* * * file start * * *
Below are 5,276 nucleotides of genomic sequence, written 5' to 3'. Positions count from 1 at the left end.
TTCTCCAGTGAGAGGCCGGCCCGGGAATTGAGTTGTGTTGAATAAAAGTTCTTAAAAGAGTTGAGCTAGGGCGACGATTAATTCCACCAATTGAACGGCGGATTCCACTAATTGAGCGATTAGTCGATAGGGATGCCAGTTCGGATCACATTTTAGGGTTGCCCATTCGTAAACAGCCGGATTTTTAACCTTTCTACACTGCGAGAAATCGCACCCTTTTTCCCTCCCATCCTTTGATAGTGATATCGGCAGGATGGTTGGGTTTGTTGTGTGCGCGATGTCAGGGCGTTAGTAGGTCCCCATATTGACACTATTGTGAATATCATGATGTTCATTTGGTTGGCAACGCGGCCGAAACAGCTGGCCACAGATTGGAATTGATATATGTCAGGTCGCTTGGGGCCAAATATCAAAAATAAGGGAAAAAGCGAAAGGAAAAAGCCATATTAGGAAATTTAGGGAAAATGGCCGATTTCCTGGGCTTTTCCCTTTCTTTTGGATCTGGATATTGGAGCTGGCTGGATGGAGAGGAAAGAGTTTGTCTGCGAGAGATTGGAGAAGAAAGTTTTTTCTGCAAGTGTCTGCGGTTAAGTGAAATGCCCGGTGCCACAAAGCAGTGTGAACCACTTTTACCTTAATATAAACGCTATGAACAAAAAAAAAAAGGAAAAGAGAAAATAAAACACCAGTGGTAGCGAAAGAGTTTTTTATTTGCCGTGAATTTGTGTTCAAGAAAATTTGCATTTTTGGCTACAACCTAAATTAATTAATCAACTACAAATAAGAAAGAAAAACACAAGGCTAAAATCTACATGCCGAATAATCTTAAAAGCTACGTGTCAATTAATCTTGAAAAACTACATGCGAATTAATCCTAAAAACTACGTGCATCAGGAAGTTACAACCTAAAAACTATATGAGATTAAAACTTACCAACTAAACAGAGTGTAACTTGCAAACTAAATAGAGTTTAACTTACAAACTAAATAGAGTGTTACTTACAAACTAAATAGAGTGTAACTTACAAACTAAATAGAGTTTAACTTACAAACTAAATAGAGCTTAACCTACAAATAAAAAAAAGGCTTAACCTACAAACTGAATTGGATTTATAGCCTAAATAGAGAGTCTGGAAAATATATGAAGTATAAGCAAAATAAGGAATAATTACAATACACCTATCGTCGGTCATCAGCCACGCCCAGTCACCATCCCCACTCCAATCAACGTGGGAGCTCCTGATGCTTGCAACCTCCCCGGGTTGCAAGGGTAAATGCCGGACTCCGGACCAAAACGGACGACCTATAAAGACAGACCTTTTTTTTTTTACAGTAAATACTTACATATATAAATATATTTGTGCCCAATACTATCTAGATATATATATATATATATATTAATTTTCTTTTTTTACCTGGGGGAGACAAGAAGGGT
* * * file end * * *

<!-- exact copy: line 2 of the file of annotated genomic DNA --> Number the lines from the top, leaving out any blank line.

TTCTCCAGTGAGAGGCCGGCCCGGGAATTGAGTTGTGTTGAATAAAAGTTCTTAAAAGAGTTGAGCTAGGGCGACGATTAATTCCACCAATTGAACGGCGGATTCCACTAATTGAGCGATTAGTCGATAGGGATGCCAGTTCGGATCACATTTTAGGGTTGCCCATTCGTAAACAGCCGGATTTTTAACCTTTCTACACTGCGAGAAATCGCACCCTTTTTCCCTCCCATCCTTTGATAGTGATATCGGCAGGATGGTTGGGTTTGTTGTGTGCGCGATGTCAGGGCGTTAGTAGGTCCCCATATTGACACTATTGTGAATATCATGATGTTCATTTGGTTGGCAACGCGGCCGAAACAGCTGGCCACAGATTGGAATTGATATATGTCAGGTCGCTTGGGGCCAAATATCAAAAATAAGGGAAAAAGCGAAAGGAAAAAGCCATATTAGGAAATTTAGGGAAAATGGCCGATTTCCTGGGCTTTTCCCTTTCTTTTGGATCTGGATATTGGAGCTGGCTGGATGGAGAGGAAAGAGTTTGTCTGCGAGAGATTGGAGAAGAAAGTTTTTTCTGCAAGTGTCTGCGGTTAAGTGAAATGCCCGGTGCCACAAAGCAGTGTGAACCACTTTTACCTTAATATAAACGCTATGAACAAAAAAAAAAAGGAAAAGAGAAAATAAAACACCAGTGGTAGCGAAAGAGTTTTTTATTTGCCGTGAATTTGTGTTCAAGAAAATTTGCATTTTTGGCTACAACCTAAATTAATTAATCAACTACAAATAAGAAAGAAAAACACAAGGCTAAAATCTACATGCCGAATAATCTTAAAAGCTACGTGTCAATTAATCTTGAAAAACTACATGCGAATTAATCCTAAAAACTACGTGCATCAGGAAGTTACAACCTAAAAACTATATGAGATTAAAACTTACCAACTAAACAGAGTGTAACTTGCAAACTAAATAGAGTTTAACTTACAAACTAAATAGAGTGTTACTTACAAACTAAATAGAGTGTAACTTACAAACTAAATAGAGTTTAACTTACAAACTAAATAGAGCTTAACCTACAAATAAAAAAAAGGCTTAACCTACAAACTGAATTGGATTTATAGCCTAAATAGAGAGTCTGGAAAATATATGAAGTATAAGCAAAATAAGGAATAATTACAATACACCTATCGTCGGTCATCAGCCACGCCCAGTCACCATCCCCACTCCAATCAACGTGGGAGCTCCTGATGCTTGCAACCTCCCCGGGTTGCAAGGGTAAATGCCGGACTCCGGACCAAAACGGACGACCTATAAAGACAGACCTTTTTTTTTTTACAGTAAATACTTACATATATAAATATATTTGTGCCCAATACTATCTAGATATATATATATATATATATTAATTTTCTTTTTTTACCTGGGGGAGACAAGAAGGGT